By the way, I’m a Capricorn with Chinese Goat and Snow Goose to boot! If interested in what these mean…leave me a comment, and I’ll explain it to the best of my ability.
I want this blog to be of use to people, so I entertain comments. Soon, I’ll actually figure out to respond to them *laughing and shaking head*
As I sit here in this swively (is that even a word – Google spelling with it’s annoyingly perky red squiggly line, seems to think not – I respectively disagree, hmmmfffph!) office chair at my computer desk in my very first apartment of my own…
I’m taken back to a time when I wanted desperately to change:
I can remember glancing down at the wet streets below and recalling a black and white documentary I had just seen about how Section 8 Housing first came into being. I was terrified. I wanted to get my own apartment, but after seeing those images of people washing themselves underneath the New York streets from a dripping drain pipe in the middle of winter – well…I didn’t want to be one of those people.
And yet…I did.
At least, I wanted to be the kind of person who could survive those kinds of conditions and bounce back and become successful. Guess I got my wish.
For a little over five years now, I have surfed the streets of California, Boise Idaho, Ketchum Idaho, Norristown Pennsylvania, and now, here in Boulder, CO. – And I’ve learned a thing or two about survival…
The main thing is…you need to learn how to become resourceful and you need to learn how to bide your time and scrunch down your disappointment and the feeling of the unfairness of it all, that people won’t give you the time of day – all in favor of becoming more than you were someday in the future.
I’ve said it many times before: A homeless person makes one mistake and can fall back ten steps. We have to be careful what we say, who we confront, where we sleep, the places that we frequent to stay warm and dry; and even who we confide in.
When you have an apartment or a house, chances are, you also have family or friends to support you – putting you up on their couch for a week or two while you find a job. Often though, for a person living on the street – having been there for a while – the notion of support is a hazy dream. You’re limited to who you know and who cares enough to look beyond your failure as a first class citizen and who’s willing to go out on a limb to help you out and give you a chance to get back on your feet.
Speaking as both a former homeless man; and the one who’s given out the helping hand – I can say that when the roles are reversed, a person can really be tested as to their own integrity and whether they do as they say and remain true to their own values. It’s hard to be the only support for someone who doesn’t even know how to help themselves. It’s difficult to watch them berate themselves for not doing better and constantly spew a stream of vitriol against ‘the system’ or the society that won’t give them a chance. When you try and tell them that things can get better if they only try and move forward – they look at you like you’re dumb.
The look says, “Man, if you’d only been where I’d been, you’d take that Pollyanna crap and the fairy, star-dust you’re giving me that don’t mean a damn, and shove it up your own ass.”
I know, because I’ve felt that way – too tired to do anything for lack of sleep. – Depressed. Dirty, smelly, feeling like no one cared or ever would – like I would stay and die on those fucking streets. What a feeling. – And to feel that almost every day you wake up? That’s almost even too much for a person such as myself…having been through the Marines…to bear.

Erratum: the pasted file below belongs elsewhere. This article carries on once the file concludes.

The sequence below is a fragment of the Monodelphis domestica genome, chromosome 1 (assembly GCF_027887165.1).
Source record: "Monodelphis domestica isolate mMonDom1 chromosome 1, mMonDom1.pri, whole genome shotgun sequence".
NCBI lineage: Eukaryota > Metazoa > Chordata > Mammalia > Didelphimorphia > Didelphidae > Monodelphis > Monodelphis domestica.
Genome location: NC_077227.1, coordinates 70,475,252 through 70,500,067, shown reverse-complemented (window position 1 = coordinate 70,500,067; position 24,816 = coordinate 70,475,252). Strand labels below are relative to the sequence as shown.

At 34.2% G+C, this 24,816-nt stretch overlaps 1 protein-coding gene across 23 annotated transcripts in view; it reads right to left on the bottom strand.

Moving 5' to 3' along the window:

Change or transformation takes time. We all want the rest of society to change; but in truth, we, ourselves, have to make the first steps. I’ve been through the ringer in terms of being an only child, parents divorced, foster homes, being labeled a ‘special-ed kid’, moving all the time, flunking out of the military after less then two years, and then succumbing to alcohol for a time while I was sleeping behind dumpsters.
Quick TIP: If ever in that situation, make damn sure you know when the trash pickup is…you don’t want to be squashed like a bug against a wall when they come to flip that dumpster up into the back of that truck.
To change enough to transform your life when that far gone, can take a super-human effort of will, determination and consistency of character, which most people never have to even think about; let alone perform on an hourly basis. But once one has done that; they feel that they may be able to do just about anything else in this world.
All of us who’ve ever picked up a self-help book in Barnes and Nobles or the library, have come across the idea that you can completely turn your life around in 21 days – “The same amount of time it takes to break a habit!” – they often exclaim. Well, yeah, I’d agree, if you only had one thing to focus on and the rest of your life were going as planned; and you weren’t continuously having to map out how you would survive from day to day. Yeah, I’d agree. If you just want to stop smoking or lose a few pounds…
But my friends, if what you want is a sustained change ranging through the whole scope of your character so that you can succeed in life? – I’m here to say that I’m afraid it will take much, much longer than any cute, quick 21 or even 90 days.
The good news, is that the people who realize this; the sooner that they accept this – the sooner they will set upon the path of real transformation, the likes of which not many people can ever claim.
If interested in how you can transform your life and what the benefits might be, stay tuned to my next article coming up within the week.
Thanks for reading and feel free to leave your comments. I’m still learning how to respond, so if I don’t get back to you; you don’t need to take it personally *smile*